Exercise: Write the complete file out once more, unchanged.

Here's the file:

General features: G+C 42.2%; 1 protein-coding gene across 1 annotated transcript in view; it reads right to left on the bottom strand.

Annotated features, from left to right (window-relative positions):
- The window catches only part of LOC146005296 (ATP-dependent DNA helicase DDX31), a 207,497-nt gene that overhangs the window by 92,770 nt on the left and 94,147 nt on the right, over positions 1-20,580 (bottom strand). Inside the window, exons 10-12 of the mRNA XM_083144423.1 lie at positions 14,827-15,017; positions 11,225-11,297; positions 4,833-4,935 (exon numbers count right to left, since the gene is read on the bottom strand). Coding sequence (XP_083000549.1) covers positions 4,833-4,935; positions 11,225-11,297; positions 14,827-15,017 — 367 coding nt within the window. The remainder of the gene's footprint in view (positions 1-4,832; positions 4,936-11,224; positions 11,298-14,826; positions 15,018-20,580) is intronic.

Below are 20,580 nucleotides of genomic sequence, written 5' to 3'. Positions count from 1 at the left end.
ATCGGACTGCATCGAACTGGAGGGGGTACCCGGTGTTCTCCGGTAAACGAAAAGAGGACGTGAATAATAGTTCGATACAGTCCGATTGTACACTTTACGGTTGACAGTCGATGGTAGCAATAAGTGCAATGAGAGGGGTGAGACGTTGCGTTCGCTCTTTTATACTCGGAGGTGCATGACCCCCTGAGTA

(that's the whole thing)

General features: G+C 42.2%; 1 protein-coding gene across 1 annotated transcript in view; it reads right to left on the bottom strand.

Annotated features, from left to right (window-relative positions):
- The window catches only part of LOC146005296 (ATP-dependent DNA helicase DDX31), a 207,497-nt gene that overhangs the window by 92,770 nt on the left and 94,147 nt on the right, over positions 1-20,580 (bottom strand). Inside the window, exons 10-12 of the mRNA XM_083144423.1 lie at positions 14,827-15,017; positions 11,225-11,297; positions 4,833-4,935 (exon numbers count right to left, since the gene is read on the bottom strand). Coding sequence (XP_083000549.1) covers positions 4,833-4,935; positions 11,225-11,297; positions 14,827-15,017 — 367 coding nt within the window. The remainder of the gene's footprint in view (positions 1-4,832; positions 4,936-11,224; positions 11,298-14,826; positions 15,018-20,580) is intronic.

Below are 20,580 nucleotides of genomic sequence, written 5' to 3'. Positions count from 1 at the left end.
ATCGGACTGCATCGAACTGGAGGGGGTACCCGGTGTTCTCCGGTAAACGAAAAGAGGACGTGAATAATAGTTCGATACAGTCCGATTGTACACTTTACGGTTGACAGTCGATGGTAGCAATAAGTGCAATGAGAGGGGTGAGACGTTGCGTTCGCTCTTTTATACTCGGAGGTGCATGACCCCCTGAGTA